The United States Geological Survey has added a new research vessel to its Great Lakes fleet, which will help monitor the health of Lake Ontario.
The new boat replaces a boat that was in use for fifty years and was finally decommissioned a couple years ago. The Research Vessel Kaho, which means searcher or hunter in Ojibwe, was commissioned and christened in Oswego Wednesday morning, even though it's been in use since last year.
Capt. Terry Lewchanin says the 70-foot-long all-aluminum boat is a major upgrade compared to the all-steel vessel it's replacing, both in terms of technology and overall use.
"The old boat traveled about 12 miles an hour," Lewchanin said. "This one can go up to 17 miles per hour. It rides better, less maintenance involved, more powerful. And we also have acousticating capabilities that the old boat didn't have."
The Kaho is equipped with two 12-inch hydroacoustic tubes, which are used to help count plankton and fish, and help the USGS study the lake's ecosystems.
Lewchanin says the Kaho's technology can also be upgraded and changed depending on the need.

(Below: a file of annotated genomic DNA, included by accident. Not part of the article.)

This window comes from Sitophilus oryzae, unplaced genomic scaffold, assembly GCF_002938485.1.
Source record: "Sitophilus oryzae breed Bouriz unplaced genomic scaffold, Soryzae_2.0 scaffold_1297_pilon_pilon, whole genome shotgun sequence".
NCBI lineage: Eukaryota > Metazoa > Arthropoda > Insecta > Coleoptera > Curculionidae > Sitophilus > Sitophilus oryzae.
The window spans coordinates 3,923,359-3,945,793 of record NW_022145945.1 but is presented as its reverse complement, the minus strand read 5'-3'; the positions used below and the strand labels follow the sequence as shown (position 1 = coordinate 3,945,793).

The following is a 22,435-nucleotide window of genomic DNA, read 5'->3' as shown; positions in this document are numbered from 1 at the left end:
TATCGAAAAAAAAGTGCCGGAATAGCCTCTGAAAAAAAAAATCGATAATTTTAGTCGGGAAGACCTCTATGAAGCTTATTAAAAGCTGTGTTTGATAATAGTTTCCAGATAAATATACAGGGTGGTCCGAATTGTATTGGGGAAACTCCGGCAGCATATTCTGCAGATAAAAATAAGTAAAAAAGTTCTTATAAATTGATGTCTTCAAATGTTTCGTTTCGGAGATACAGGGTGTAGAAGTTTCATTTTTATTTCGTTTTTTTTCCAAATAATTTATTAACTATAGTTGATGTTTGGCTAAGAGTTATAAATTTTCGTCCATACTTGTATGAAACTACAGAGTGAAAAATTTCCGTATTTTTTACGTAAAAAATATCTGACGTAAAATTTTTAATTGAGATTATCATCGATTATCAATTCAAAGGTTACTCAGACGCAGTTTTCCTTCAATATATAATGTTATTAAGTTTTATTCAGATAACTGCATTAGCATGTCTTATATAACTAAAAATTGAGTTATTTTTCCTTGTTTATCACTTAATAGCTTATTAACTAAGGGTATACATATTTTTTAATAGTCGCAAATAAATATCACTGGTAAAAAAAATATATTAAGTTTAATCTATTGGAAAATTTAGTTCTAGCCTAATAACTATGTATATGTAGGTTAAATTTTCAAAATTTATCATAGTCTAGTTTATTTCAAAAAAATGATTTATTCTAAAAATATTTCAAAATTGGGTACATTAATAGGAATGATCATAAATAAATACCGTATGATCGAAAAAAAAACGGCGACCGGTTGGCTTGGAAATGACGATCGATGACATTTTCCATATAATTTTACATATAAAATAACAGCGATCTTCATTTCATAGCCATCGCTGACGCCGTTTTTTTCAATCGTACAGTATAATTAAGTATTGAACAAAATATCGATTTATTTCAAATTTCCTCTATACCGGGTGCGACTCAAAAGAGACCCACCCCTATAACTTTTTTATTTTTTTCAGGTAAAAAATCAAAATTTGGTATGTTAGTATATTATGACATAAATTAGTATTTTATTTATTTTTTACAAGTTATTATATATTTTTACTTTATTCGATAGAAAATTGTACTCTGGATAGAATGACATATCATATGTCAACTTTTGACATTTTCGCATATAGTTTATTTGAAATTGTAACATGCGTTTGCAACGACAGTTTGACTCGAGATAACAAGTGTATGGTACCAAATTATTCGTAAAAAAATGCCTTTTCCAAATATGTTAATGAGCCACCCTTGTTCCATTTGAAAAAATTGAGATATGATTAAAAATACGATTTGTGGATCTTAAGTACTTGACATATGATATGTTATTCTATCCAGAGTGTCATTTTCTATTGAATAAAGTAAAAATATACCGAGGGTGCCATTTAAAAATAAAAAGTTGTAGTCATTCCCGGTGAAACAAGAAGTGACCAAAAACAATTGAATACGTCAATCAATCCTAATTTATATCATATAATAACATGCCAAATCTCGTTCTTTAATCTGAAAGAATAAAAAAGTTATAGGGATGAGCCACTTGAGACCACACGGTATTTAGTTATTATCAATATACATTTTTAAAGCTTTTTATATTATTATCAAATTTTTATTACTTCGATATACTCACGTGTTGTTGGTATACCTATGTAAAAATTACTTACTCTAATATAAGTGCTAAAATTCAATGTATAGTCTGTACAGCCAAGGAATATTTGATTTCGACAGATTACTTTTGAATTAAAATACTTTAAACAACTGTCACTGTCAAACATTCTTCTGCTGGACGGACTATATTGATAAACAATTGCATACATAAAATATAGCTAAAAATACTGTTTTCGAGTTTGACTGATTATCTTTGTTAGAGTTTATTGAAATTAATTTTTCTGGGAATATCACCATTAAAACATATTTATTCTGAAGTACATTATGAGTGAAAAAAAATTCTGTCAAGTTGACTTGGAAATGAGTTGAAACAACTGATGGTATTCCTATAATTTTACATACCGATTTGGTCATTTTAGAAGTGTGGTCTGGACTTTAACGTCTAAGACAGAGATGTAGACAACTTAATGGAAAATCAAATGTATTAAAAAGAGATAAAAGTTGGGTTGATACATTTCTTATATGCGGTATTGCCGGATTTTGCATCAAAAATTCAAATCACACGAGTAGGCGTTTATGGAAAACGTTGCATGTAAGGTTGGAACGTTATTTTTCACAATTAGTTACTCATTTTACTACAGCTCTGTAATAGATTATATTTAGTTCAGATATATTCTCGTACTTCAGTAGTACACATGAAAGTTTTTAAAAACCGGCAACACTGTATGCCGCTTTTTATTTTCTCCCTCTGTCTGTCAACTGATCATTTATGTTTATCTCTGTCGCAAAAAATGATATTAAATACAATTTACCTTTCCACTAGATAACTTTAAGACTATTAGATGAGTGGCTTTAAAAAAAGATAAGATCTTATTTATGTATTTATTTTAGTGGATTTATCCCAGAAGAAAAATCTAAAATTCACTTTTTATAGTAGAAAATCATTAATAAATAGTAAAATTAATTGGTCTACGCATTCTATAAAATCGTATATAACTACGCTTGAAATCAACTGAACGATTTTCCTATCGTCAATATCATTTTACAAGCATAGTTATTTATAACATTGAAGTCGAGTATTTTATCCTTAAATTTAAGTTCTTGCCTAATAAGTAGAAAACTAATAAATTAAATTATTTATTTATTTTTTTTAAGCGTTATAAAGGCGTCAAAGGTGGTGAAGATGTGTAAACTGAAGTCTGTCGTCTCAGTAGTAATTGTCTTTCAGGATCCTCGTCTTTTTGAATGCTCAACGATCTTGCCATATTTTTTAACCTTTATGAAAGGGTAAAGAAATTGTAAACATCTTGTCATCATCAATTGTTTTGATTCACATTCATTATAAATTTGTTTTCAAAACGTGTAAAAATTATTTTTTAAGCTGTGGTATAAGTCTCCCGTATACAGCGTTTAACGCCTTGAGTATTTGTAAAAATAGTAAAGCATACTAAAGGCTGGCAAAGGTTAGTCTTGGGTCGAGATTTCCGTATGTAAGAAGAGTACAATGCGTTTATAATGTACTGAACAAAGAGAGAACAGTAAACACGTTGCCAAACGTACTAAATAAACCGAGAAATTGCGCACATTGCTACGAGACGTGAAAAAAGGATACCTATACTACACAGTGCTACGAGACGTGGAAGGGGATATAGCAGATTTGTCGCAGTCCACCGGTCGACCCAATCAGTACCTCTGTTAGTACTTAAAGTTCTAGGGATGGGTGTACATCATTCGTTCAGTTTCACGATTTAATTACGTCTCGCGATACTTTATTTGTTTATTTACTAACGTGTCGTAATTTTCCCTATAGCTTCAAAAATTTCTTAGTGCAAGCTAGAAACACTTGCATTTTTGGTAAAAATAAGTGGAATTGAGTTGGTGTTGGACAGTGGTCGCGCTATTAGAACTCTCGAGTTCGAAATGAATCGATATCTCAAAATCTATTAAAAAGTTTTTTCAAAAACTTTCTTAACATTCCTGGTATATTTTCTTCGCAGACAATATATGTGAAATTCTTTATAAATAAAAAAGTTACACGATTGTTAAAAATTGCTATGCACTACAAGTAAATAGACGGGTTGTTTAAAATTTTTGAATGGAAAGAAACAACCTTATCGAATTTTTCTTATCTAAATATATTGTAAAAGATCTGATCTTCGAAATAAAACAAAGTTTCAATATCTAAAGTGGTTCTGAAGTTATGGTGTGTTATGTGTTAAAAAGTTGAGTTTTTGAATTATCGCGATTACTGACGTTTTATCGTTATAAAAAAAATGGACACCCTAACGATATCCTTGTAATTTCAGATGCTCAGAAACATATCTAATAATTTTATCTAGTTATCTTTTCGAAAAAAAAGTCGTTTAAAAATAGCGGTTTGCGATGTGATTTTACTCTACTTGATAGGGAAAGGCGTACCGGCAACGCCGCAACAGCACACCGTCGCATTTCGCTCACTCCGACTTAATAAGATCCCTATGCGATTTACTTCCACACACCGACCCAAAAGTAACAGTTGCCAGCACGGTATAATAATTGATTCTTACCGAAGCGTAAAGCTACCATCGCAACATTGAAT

"That's one thing with life on a ship, is it's constantly evolving," Lewchanin said. "So when new things come out, or if a biologist finds that there's a new instrument that he needs to have to collect a sample, we'll go and we'll install it and modify the boat to match that piece of equipment, so we're able to use it."
Lewchanin says he expects the Kaho to remain in use for 50 years before it needs to be replaced.
Construction of the Kaho was funded by an $8.2 million award from the American Recovery and Reinvestment Act of 2009, and was completed in 2012. The USGS currently has five research boats in its Great Lakes Science Center fleet. The Kaho is the only boat not named after a Great Lakes fish genus or species.